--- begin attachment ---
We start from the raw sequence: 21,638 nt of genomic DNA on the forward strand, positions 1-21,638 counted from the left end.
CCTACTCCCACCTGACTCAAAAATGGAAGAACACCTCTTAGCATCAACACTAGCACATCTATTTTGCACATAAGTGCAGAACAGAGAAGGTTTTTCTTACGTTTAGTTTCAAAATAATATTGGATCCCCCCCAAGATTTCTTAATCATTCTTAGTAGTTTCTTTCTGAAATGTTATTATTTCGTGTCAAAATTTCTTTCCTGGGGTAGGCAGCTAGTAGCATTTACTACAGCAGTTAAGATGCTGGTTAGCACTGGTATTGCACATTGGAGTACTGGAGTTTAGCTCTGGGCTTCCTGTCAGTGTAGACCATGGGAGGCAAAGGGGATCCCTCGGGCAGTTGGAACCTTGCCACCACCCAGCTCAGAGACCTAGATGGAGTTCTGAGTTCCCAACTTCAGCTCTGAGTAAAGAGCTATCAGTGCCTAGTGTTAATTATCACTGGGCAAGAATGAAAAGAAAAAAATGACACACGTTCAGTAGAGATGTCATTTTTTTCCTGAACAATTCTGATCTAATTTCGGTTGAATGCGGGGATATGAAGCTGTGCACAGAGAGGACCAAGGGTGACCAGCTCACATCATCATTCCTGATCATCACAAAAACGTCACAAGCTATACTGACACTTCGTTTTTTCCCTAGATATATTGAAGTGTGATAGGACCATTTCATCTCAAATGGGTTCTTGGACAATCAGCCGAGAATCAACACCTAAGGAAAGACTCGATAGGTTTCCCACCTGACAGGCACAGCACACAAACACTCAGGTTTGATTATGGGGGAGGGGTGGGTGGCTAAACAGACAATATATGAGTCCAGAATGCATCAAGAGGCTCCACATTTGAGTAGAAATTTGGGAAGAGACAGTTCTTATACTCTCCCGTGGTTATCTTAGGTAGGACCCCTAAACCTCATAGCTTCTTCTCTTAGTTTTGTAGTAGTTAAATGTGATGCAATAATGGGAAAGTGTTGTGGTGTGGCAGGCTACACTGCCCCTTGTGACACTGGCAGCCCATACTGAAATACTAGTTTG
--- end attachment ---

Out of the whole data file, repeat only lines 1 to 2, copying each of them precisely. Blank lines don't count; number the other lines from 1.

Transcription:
We start from the raw sequence: 21,638 nt of genomic DNA on the forward strand, positions 1-21,638 counted from the left end.
CCTACTCCCACCTGACTCAAAAATGGAAGAACACCTCTTAGCATCAACACTAGCACATCTATTTTGCACATAAGTGCAGAACAGAGAAGGTTTTTCTTACGTTTAGTTTCAAAATAATATTGGATCCCCCCCAAGATTTCTTAATCATTCTTAGTAGTTTCTTTCTGAAATGTTATTATTTCGTGTCAAAATTTCTTTCCTGGGGTAGGCAGCTAGTAGCATTTACTACAGCAGTTAAGATGCTGGTTAGCACTGGTATTGCACATTGGAGTACTGGAGTTTAGCTCTGGGCTTCCTGTCAGTGTAGACCATGGGAGGCAAAGGGGATCCCTCGGGCAGTTGGAACCTTGCCACCACCCAGCTCAGAGACCTAGATGGAGTTCTGAGTTCCCAACTTCAGCTCTGAGTAAAGAGCTATCAGTGCCTAGTGTTAATTATCACTGGGCAAGAATGAAAAGAAAAAAATGACACACGTTCAGTAGAGATGTCATTTTTTTCCTGAACAATTCTGATCTAATTTCGGTTGAATGCGGGGATATGAAGCTGTGCACAGAGAGGACCAAGGGTGACCAGCTCACATCATCATTCCTGATCATCACAAAAACGTCACAAGCTATACTGACACTTCGTTTTTTCCCTAGATATATTGAAGTGTGATAGGACCATTTCATCTCAAATGGGTTCTTGGACAATCAGCCGAGAATCAACACCTAAGGAAAGACTCGATAGGTTTCCCACCTGACAGGCACAGCACACAAACACTCAGGTTTGATTATGGGGGAGGGGTGGGTGGCTAAACAGACAATATATGAGTCCAGAATGCATCAAGAGGCTCCACATTTGAGTAGAAATTTGGGAAGAGACAGTTCTTATACTCTCCCGTGGTTATCTTAGGTAGGACCCCTAAACCTCATAGCTTCTTCTCTTAGTTTTGTAGTAGTTAAATGTGATGCAATAATGGGAAAGTGTTGTGGTGTGGCAGGCTACACTGCCCCTTGTGACACTGGCAGCCCATACTGAAATACTAGTTTG